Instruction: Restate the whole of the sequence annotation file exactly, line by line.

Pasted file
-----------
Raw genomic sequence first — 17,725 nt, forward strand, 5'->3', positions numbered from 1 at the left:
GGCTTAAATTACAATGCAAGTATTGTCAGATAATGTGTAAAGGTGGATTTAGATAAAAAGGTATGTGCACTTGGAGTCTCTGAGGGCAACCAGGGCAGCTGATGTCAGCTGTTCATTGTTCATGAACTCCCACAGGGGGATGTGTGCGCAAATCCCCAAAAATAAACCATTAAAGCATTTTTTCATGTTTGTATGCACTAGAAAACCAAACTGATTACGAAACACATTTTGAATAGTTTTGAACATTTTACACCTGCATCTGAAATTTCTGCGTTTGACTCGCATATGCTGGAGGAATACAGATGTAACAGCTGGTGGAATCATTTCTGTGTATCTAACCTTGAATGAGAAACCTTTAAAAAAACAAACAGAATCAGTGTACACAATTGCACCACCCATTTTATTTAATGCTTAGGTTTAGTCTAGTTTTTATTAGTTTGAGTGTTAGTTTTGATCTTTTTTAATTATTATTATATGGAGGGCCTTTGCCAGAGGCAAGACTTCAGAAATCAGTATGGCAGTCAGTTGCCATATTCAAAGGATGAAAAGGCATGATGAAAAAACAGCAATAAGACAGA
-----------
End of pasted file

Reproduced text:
Raw genomic sequence first — 17,725 nt, forward strand, 5'->3', positions numbered from 1 at the left:
GGCTTAAATTACAATGCAAGTATTGTCAGATAATGTGTAAAGGTGGATTTAGATAAAAAGGTATGTGCACTTGGAGTCTCTGAGGGCAACCAGGGCAGCTGATGTCAGCTGTTCATTGTTCATGAACTCCCACAGGGGGATGTGTGCGCAAATCCCCAAAAATAAACCATTAAAGCATTTTTTCATGTTTGTATGCACTAGAAAACCAAACTGATTACGAAACACATTTTGAATAGTTTTGAACATTTTACACCTGCATCTGAAATTTCTGCGTTTGACTCGCATATGCTGGAGGAATACAGATGTAACAGCTGGTGGAATCATTTCTGTGTATCTAACCTTGAATGAGAAACCTTTAAAAAAACAAACAGAATCAGTGTACACAATTGCACCACCCATTTTATTTAATGCTTAGGTTTAGTCTAGTTTTTATTAGTTTGAGTGTTAGTTTTGATCTTTTTTAATTATTATTATATGGAGGGCCTTTGCCAGAGGCAAGACTTCAGAAATCAGTATGGCAGTCAGTTGCCATATTCAAAGGATGAAAAGGCATGATGAAAAAACAGCAATAAGACAGA